The hair. The Spandex. The shoulder pads. The 1980s are one of music’s most memorable decades, and Provo is home to its very own ’80s rock star — Paul Engemann.
Paul was born into the music industry. His father, Karl Engemann, was the vice president of Capitol Records as well as Marie Osmond’s manager.
“It is so remarkable to me now what I was exposed to at the time,” Paul says. “One day Frank Sinatra would be coming in for a session and the next day it was the Beatles. All of that was in the background of my life.”
Paul’s mother, Gerri, was a back-up singer and the entire family traveled across the country for two years performing the LDS stage play “Saturday’s Warrior.”
“Whenever my dad needed a young child’s voice for a soundtrack, we got called in,” Paul says.
At 12, Paul started recording as a solo artist. When he was 19, he had a recording contract with PolyGram records but decided to put his music career on hold for a two-year LDS Church mission to Peru. When he returned, the president of the label was gone, and so was Paul’s contract. Paul’s parents had also moved from Los Angeles to Provo.
“It was crazy to get off my mission and come back to Provo, which wasn’t exactly the hub of music at the time,” Paul says.
He started singing with friends in a dance band and ended up back in Los Angeles living with his sister Shawn.
The turning point for his musical career was meeting Giorgio Moroder, a record producer, songwriter and a pioneer in the electronic dance music movement of the 1980s. Paul and Giorgio started writing music and recording demos together.
“If he was trying to get Kenny Loggins to do a song, he would write it, have me sing it and then send Kenny the recording,” Paul says.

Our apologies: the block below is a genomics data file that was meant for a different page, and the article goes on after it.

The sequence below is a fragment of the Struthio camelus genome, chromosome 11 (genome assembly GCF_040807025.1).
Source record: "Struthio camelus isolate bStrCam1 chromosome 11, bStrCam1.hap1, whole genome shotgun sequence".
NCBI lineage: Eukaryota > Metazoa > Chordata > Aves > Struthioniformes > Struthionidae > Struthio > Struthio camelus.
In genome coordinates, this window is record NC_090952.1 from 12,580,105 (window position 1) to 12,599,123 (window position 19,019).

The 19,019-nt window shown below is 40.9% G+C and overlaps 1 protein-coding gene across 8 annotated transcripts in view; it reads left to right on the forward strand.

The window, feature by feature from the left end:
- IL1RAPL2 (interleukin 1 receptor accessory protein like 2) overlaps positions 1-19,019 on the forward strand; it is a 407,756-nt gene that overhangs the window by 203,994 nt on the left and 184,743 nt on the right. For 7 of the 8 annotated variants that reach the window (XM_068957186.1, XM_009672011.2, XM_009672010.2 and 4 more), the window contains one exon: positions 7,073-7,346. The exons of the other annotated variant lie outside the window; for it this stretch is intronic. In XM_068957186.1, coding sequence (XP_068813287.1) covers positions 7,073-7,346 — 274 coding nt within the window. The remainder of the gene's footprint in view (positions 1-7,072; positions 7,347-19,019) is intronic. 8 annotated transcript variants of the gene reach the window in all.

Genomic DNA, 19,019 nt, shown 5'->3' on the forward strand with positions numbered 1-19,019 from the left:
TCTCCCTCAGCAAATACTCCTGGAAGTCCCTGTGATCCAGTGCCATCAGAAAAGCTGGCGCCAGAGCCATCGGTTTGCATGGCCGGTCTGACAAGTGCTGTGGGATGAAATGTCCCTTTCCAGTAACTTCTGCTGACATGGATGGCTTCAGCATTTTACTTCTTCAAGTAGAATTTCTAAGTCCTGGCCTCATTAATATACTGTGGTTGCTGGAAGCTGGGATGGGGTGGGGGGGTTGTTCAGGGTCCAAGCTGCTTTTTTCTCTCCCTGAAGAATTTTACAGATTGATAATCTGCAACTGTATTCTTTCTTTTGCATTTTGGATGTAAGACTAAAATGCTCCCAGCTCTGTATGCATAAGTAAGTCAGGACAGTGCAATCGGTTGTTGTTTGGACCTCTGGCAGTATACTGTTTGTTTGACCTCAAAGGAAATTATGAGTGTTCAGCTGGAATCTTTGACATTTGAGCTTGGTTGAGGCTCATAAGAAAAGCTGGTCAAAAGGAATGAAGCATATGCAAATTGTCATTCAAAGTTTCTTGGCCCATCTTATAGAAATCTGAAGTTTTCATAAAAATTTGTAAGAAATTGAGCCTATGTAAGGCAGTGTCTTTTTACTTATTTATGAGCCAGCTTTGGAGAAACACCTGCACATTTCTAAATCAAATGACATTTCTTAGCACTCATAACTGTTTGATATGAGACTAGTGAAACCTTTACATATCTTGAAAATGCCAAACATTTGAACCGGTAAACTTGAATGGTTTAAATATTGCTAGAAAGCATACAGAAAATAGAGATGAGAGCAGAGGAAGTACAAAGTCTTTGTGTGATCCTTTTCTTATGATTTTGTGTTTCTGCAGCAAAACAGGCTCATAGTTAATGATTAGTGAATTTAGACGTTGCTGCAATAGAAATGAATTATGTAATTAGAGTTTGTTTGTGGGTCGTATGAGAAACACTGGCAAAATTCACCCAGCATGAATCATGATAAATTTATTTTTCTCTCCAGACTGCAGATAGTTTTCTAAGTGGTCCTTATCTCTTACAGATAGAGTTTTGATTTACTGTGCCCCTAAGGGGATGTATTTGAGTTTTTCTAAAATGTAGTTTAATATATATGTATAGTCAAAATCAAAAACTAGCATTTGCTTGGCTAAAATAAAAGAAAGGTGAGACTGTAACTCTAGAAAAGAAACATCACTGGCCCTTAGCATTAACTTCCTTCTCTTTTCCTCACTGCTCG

Giorgio wrote “Push It To the Limit” for the movie “Scarface” and had Paul record the demo. But this time, he decided nobody should sing it but Paul.
While the movie and song were popular at the time, they have risen to cult classic status in recent years. The song was sampled in a 2009 rap song by Rick Ross and featured in video game Grand Theft Auto.
The dynamic duo of Paul and Giorgio hit their next project together, which was co-writing the official song of the 1984 Olympics “Reach Out.”
“People started requesting the song at radio stations and it became a No. 1 single on the German charts,” Paul says.
After Paul’s solo success, he joined the band Device. The group had auditioned 400 singers for lead vocalist but didn’t find the perfect fit until they met Paul. The band released an album “22B3” in 1986 and their song “Hanging on a Heart Attack” shot up the charts.
“Out of my entire musical career I would say I’m most proud of that album,” Paul says. “I loved it. In all humility, it was a great album.”
After Device, Paul sang with iconic 1980s band Animotion.
When the 1990s rolled around, Paul moved back to Utah and started doing more commercial work.
These days, he works in the network marketing industry as a successful independent distributor for Xocai.
And even though he’s traded his perm for a pocket square, he says he
still feels 26.
“It’s feels like only a blink ago,” Paul says. “And I look back on it all with a sense of humor.”
Plus, he likes being able to remind his son, Austin, he was once a rock star.
“One time Austin and I were driving to school and I was kind of pulsing to the music as we drove,” Paul says. “Austin said ‘Dad! Don’t dance. You are not cool.’ So I asked him how many of his friends had a former rock star for a dad.”